2017 04 - Show and Tell

14th April 2017
Retford & District Photographic Society - Press Release - Joy Allison
6th April 2017
Images by Russell Nye, Jayne Mair & Spike Walker

Show and Tell

Our usual meetings provide us with plenty of food for thought as we listen to our visiting speakers and learn about their photographic techniques. We are less familiar with what our fellow members are up to, working on images for club competitions or simply for their own pleasure.

This week we had a ‘Show and Tell’ evening at which members were asked to bring their images and talk about them. Alan Dibbo was the only member to bring prints, so he was on first. Alan is one of our quite members who produces lovely images and tries different styles, so it was particularly good to hear what he had been up to in recent months. We knew he had been experimenting with infra-red images, so it was a surprise when he revealed that this winter’s project had been cathedrals.

We all appreciate the beautiful architecture of these great buildings the wonderful stained glass to be seen there. In common with most of us, Alan felt hesitant about walking in with his kit bag and tripod, but he has been warmly welcomed and most of the cathedrals issue a permit for a fee. We saw images from Wakefield, Ripon, Worcester and Lincoln and learned from Alan’s experience how to tackle the capturing and processing of these images.

A single shot taken hand held revealed the difficulties of areas ranging from very bright to very dark. Single shots don’t work and Alan has now prefers HDR - using three images combined on the computer to bring out the best of each area. This showed a definite improvement but after that Alan decided that a tripod was. Back home he makes sure he sorts out the converging verticals to present them as straight lines in his final work.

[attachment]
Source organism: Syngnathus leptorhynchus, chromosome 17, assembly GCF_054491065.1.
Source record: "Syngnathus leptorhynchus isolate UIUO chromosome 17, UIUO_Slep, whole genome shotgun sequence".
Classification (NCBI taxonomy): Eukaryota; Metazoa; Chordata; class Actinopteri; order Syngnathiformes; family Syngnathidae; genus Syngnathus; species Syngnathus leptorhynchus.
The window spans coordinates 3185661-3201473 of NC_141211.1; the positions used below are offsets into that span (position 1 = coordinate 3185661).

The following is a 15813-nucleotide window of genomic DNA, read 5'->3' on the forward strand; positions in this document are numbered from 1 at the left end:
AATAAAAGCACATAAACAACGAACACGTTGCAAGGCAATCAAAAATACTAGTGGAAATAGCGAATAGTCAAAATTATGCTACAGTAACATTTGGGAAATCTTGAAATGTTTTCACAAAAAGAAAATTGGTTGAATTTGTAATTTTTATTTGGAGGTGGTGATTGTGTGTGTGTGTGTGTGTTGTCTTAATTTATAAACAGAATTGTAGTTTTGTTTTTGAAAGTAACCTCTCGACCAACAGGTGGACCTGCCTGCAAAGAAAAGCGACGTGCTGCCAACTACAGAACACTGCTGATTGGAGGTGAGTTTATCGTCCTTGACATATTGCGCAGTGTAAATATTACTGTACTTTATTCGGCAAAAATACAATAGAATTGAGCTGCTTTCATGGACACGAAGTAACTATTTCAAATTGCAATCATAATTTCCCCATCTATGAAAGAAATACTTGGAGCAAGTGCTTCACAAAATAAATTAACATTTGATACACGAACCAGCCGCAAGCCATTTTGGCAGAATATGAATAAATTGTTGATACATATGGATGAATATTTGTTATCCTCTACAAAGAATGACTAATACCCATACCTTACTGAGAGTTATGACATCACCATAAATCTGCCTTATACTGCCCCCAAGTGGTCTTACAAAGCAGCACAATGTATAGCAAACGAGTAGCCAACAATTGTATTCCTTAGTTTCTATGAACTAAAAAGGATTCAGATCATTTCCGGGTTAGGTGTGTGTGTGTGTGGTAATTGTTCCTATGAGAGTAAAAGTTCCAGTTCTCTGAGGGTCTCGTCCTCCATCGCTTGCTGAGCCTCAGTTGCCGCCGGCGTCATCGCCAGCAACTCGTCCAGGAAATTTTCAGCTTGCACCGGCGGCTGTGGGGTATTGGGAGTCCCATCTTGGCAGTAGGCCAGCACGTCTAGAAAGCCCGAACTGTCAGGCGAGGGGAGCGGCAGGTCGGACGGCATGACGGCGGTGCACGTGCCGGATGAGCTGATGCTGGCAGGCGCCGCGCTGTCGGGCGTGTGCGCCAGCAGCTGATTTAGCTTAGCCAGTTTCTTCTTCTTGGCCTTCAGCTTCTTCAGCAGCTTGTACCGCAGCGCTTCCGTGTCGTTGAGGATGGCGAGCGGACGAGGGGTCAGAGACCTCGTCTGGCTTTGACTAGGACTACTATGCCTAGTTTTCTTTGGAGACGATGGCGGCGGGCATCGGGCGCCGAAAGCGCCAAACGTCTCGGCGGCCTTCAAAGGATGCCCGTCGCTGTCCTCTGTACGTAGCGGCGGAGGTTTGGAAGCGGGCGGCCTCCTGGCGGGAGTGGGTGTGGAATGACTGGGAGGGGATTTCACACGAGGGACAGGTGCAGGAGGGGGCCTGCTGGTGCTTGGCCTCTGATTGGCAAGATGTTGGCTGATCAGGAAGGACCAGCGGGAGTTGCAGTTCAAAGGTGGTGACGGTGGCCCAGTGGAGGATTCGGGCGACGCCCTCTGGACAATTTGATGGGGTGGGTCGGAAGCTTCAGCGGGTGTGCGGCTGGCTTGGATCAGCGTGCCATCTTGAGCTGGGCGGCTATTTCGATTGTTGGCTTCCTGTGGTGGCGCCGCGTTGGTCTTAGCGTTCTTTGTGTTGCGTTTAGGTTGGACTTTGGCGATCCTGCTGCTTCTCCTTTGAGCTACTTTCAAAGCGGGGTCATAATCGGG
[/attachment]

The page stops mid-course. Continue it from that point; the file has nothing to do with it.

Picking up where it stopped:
Alan Burkwood went first of the members had brought digital images. Two shots taken on the Cornish coast had been selected these to introduce a discussion about the merits of very fast shutter speeds to capture a ‘frozen’ view of the water as opposed to longer exposure which renders the movement of the waves as a milky effect. Judges are split on which they prefer and members just hope to produce the type of view that night’s judge likes when they present such a picture. The view in the room came out quite strongly in favour of the ‘frozen’ shot.

It wouldn’t be Alan if we didn’t see a steam train. The first was a panned shot which he admitted he had not got quite right, but it was a useful example of what happens if the rate of panning is not right for the subject. Of course when the train has passed you have no chance for a second shot. The second train was the Flying Scotsman running on the newly reopened Settle to Carlisle line. Here, apart from the wind blowing the train’s exhaust out of the ideal alignment, Alan had really got it right.

He plans his trips meticulously making sure he studies the gradients to get the train working hard and looks for a wheel level view for impact. This image showed a glorious view – and the hundreds of people packing a bridge and nearby vantage point where they would have achieved a poorer shot and got in each other’s way while Alan and his one fellow photographer had a field to themselves.

Dik Allison followed with three of the quirky shots he likes. The first was of a gherkin on a fork which gave an optical illusion of the way the fork was facing. His second shot was a very carefully posed model mouse looking at the chees in a trap and the final image showed a compilation. Having captured many photos of flames in a wood burning stove, he noticed a shape appeared which resembled a ghostly dancer. He had selected this and repeated it in the different colours of the rainbow in his image ‘Spectral Dancers’.